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Spokane, Washington  Est. May 19, 1883
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Izundu announces his presence in WSU’s 85-67 win over Idaho State

PULLMAN – The Valentine Izundu that Washington State basketball coach Ernie Kent has hinted at, a 6-foot-10 jumping bean who might lead the Pac-12 in blocked shots, who can dunk whenever he has the ball near the basket, and can alter many times more shots than he rejects, finally showed up in the Cougars’ 85-67 win over Idaho State.

The Houston transfer had foreshadowed his breakout performance in two preseason games and WSU’s season-opening win over Northern Arizona. A pull-down-the-rim dunk here, a shot swatted into the fifth row there, little glimpses foreshadowing a center whose game could remind viewers of Hakeem Olajuwon as much as his goggles do.

The 2,662 fans in attendance Friday night got the full show.

The best player for WSU (2-0) is and will almost certainly remain Josh Hawkinson, whose 19 points and 14 rebounds kept him on pace to break his own school record for double-doubles.

Lead guard Ike Iroegbu led the team in points (21) and assists (seven), and made 10 of 12 free-throw attempts.

But their impact on the game did not dwarf Izundu’s 10 points, seven rebounds and six blocks.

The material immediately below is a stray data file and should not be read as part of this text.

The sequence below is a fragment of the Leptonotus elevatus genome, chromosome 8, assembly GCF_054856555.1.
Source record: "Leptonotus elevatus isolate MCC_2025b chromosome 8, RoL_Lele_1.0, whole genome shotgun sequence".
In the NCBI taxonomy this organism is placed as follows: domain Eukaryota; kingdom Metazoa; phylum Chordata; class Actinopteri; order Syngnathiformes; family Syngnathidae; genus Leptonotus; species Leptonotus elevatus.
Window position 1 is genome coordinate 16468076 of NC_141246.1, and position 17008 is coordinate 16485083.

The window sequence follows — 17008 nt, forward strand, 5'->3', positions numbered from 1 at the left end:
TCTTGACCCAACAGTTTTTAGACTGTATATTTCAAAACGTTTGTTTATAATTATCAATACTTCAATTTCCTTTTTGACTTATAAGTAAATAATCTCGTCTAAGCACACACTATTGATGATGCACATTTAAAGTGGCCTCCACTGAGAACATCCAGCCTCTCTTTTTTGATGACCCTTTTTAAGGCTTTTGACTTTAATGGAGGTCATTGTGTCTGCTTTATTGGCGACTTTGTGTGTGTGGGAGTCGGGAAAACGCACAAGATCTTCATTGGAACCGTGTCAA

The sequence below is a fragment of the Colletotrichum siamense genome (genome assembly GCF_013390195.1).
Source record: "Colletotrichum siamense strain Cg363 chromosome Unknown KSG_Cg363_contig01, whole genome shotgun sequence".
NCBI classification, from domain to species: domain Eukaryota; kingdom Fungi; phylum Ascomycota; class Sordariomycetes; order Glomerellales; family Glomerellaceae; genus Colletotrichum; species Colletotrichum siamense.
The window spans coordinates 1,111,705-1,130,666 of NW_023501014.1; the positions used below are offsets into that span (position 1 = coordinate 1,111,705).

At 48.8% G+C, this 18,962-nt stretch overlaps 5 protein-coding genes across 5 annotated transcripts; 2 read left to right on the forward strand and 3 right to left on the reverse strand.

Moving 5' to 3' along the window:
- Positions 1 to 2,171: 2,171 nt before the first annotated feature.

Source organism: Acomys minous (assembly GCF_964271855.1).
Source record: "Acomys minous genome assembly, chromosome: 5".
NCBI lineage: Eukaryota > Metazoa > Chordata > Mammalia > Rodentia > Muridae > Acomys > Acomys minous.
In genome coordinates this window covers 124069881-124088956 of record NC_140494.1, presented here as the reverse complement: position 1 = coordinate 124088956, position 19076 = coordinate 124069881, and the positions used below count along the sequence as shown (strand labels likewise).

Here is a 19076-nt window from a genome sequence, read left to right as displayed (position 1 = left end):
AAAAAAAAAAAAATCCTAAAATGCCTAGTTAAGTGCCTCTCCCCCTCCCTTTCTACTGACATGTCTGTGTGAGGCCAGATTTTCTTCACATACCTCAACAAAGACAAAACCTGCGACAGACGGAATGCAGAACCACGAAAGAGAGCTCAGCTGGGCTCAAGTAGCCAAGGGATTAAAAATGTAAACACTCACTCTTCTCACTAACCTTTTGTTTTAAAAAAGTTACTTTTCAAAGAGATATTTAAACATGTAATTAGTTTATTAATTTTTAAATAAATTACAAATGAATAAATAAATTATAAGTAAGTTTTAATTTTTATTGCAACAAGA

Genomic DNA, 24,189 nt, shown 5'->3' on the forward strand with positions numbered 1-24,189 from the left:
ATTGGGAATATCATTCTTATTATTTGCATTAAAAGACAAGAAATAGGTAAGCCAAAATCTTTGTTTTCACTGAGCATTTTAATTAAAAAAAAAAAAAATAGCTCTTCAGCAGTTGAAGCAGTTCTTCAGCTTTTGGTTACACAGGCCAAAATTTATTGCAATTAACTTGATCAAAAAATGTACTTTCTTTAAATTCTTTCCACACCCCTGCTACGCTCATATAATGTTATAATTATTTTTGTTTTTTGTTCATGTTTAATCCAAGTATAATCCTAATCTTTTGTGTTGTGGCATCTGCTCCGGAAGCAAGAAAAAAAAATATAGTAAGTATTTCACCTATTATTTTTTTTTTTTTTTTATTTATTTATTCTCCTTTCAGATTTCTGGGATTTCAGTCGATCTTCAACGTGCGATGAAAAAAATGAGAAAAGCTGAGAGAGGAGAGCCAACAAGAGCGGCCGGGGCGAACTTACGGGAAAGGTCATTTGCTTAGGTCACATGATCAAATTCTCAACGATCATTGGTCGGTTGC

“They have to suck down on him and so when we penetrate, (the other team has) to be aware of (Izundu), so it creates a little more space for me,” Hawkinson said.

The bulk of Izundu’s influence came after halftime, when the Cougars overcame a lethargic first half on defense that saw them lead just 44-37 at the break and score just four fast-break points, due to ISU’s generous employment of a zone defense.

“What they forced us to do was to toughen up, to get better defensively, to block out tougher, to be more accountable to 3-point shooters,” Kent said. “They forced us to score against a zone. A team that played 95 percent of the time in zone, and we still scored 85 points, that’s a lot of points against a zone.”

WSU’s second-tallest player was able to speed up the Cougars, however. His seminal play was to block a shot with such force during the first play of the second half that it started a fast break when the ball landed near Ike Iroegbu at midcourt, who drove quickly to the basket and was fouled.

Izundu made all four of his shots – three dunks and a jump hook that followed an offensive rebound – and both of his free-throw attempts. His dunks energized his teammates and the crowd, his blocks made the paint a restricted area where the Bengals became significantly worse shooters once the threat of a rejection became apparent.

ISU (2-1) made 38.7 percent of its 2-point attempts in the first half and 30.6 percent in the second. Blame Izundu, who played 14 of his 23 minutes and had all of his blocks after halftime.

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